A will, also known as a Last Will and Testament, is a legally enforceable declaration of how a person wants their property and assets distributed after death. In a will, a person can also recommend a guardian for their minor children and make provisions for any surviving pets.
A will is an important component of estate planning. A will ensures that the person's wishes are carried out and can make things easier for their heirs. If an individual dies without a will, the distribution of his property is left up to the government, and may even end up becoming state property.
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A living trust is a type of trust created during a person's lifetime. It's designed to allow for the easy transfer of the trust creator or settlor's assets, while bypassing the often complex and expensive legal process of probate. Living trust agreements designate a trustee who holds legal possession of assets and property that flow into the trust.
Living trusts are managed by a trustee who typically has a fiduciary duty to manage the trust prudently in the best interests of the trust's beneficiary or beneficiaries designated by the trust settlor, also called a grantor. Upon death of the settlor, these assets flow to the beneficiaries according to the grantor's wishes as outlined in the trust agreement. Unlike a will, however, a living trust is in effect while the settlor is alive and the trust does not have to clear the courts to reach its intended beneficiaries when the settlor dies or becomes incapacitated.
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An advance directive is a living will documenting one’s wishes for end-of-life medical treatment. The document instructs whether dialysis, breathing machines or tube feeding are desired, whether to resuscitate and whether to donate organs and tissue at the end of one's life. Planning ahead provides the medical care a person desires and avoids unnecessary suffering, disagreements and decision-making burdens during times of crisis. Two physicians must certify the person is terminally ill, seriously injured, in a coma, in the late stages of dementia or permanently unconscious and unable to make medical decisions before the living will is enacted.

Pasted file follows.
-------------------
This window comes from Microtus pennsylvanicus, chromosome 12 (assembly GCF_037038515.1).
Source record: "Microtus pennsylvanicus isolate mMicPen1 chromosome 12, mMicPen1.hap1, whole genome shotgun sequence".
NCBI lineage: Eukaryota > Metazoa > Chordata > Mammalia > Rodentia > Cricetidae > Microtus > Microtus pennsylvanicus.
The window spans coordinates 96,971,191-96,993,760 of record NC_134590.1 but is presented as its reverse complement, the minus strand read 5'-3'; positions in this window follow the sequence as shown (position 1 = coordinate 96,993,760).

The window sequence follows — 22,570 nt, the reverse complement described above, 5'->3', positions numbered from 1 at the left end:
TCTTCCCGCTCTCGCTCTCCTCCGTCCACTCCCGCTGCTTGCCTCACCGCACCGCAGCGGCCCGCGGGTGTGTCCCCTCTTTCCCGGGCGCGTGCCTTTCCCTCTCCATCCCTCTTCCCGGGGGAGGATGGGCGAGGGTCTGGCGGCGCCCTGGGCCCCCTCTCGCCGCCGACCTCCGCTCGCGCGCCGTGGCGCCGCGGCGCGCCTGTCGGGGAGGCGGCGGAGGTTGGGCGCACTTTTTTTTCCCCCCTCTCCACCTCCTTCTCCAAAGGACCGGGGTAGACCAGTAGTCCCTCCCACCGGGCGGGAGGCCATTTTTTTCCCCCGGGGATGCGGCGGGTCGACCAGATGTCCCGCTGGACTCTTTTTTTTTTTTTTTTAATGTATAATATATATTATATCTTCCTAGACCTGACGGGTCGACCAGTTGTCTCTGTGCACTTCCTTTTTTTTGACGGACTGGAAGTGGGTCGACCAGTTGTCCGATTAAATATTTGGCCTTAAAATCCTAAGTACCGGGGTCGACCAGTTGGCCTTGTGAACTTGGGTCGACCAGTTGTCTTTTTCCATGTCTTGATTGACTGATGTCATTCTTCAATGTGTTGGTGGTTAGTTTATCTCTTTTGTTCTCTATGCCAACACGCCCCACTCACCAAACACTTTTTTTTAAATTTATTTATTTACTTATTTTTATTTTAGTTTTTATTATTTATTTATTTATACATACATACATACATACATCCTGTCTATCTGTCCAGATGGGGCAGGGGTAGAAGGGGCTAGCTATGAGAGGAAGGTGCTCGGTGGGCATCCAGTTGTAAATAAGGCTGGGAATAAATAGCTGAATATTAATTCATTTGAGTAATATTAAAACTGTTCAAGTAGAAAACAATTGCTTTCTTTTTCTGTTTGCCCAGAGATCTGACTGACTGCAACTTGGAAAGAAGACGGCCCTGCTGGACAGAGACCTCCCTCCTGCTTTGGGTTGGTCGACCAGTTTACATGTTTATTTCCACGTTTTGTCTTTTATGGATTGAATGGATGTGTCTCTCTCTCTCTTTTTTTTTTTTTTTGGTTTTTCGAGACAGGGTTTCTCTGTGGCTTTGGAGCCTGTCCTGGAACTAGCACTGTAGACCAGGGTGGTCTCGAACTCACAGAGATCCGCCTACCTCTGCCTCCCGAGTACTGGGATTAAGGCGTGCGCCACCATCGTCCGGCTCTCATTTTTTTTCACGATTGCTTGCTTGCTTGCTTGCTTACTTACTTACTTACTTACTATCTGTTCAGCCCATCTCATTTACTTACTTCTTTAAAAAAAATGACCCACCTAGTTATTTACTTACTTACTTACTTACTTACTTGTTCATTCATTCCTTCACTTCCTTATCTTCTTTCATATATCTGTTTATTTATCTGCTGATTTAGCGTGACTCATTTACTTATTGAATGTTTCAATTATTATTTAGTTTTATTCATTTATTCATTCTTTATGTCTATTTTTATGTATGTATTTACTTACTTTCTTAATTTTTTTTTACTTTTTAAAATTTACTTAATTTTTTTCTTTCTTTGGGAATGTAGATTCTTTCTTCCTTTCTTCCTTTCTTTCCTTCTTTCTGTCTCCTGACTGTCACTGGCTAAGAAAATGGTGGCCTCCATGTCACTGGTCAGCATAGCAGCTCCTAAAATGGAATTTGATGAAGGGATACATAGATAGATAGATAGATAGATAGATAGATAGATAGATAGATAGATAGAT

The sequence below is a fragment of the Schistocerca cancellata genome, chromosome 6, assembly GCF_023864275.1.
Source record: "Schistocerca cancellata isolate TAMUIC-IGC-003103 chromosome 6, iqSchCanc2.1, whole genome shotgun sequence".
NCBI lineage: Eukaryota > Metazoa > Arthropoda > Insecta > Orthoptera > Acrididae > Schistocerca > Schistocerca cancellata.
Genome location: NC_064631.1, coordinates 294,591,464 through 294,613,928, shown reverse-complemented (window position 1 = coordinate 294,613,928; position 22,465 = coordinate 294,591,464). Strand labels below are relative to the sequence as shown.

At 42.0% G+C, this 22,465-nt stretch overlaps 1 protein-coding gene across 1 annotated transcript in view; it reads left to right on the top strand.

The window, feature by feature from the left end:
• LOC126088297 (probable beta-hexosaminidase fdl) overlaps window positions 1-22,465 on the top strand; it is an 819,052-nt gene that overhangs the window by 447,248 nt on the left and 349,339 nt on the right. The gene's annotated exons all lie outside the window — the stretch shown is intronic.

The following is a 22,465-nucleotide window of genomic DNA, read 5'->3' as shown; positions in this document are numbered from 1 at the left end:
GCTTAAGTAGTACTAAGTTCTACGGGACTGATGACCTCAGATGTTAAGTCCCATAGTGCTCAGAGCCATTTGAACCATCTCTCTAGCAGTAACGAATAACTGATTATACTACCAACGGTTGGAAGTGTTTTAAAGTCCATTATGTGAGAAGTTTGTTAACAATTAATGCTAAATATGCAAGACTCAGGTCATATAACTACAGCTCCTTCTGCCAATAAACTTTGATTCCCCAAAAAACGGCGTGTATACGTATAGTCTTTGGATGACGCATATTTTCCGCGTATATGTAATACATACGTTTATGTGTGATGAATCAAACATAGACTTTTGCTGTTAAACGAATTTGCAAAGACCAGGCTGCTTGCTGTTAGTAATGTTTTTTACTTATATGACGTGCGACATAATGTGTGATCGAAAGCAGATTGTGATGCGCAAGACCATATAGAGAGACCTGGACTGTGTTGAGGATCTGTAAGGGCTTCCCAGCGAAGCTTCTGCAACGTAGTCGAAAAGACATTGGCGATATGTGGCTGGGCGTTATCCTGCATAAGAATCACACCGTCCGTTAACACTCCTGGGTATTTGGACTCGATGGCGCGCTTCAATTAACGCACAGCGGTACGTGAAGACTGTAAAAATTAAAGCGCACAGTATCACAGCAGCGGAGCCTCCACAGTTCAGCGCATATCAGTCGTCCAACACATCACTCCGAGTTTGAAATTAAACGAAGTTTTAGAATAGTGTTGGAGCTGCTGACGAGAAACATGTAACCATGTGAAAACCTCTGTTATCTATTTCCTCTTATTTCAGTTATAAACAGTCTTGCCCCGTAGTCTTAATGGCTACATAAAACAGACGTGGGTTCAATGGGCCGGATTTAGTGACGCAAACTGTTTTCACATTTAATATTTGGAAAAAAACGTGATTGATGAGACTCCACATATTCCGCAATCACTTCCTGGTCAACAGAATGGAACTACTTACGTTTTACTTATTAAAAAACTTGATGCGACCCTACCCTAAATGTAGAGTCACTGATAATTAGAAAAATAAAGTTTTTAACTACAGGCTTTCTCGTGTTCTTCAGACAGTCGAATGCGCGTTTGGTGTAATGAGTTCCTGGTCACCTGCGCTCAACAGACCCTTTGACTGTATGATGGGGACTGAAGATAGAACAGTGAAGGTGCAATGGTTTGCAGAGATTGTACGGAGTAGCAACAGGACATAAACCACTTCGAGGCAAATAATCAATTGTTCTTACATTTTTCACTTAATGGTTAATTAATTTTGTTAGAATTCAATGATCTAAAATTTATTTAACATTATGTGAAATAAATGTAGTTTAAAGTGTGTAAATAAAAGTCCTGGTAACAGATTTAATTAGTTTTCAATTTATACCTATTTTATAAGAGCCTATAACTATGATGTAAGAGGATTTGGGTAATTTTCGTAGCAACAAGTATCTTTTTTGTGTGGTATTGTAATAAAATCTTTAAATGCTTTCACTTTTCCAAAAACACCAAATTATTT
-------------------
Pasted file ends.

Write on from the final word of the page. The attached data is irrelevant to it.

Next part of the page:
An advance directive becomes legally valid in the United States after signing in front of a witness. However, emergency medical technicians cannot honor a living will; they must do everything in their power to stabilize a person for transfer to a hospital. Once a physician fully examines the person’s condition, advance directives can be implemented. Completing a new living will invalidates the old one. An advance directive should be updated periodically to stay current with a person’s changing end-of-care desires.
Final expense insurance is designed to cover the bills that your loved ones will face after your death. These costs will include medical bills and funeral expenses. Final expense insurance is also known as burial insurance. Unfortunately, even bare-bones funerals can cost thousands of dollars. The ins and outs of insurance policies can get tricky. Here’s what you need to know about final expense insurance.
A final expense life insurance policy isn’t the same as what’s known as “insuring your life.” Insuring your life concerns leaving your family and loved ones with enough support after you pass away. Term and permanent life insurance value your policy as proportionate to your earning power now and for the rest of your life.
With funeral insurance, the value of your policy is proportionate to the expense of your desired funeral. While other forms of life insurance can top a million dollars, it’s rare for final expense insurance policies to get above $20,000.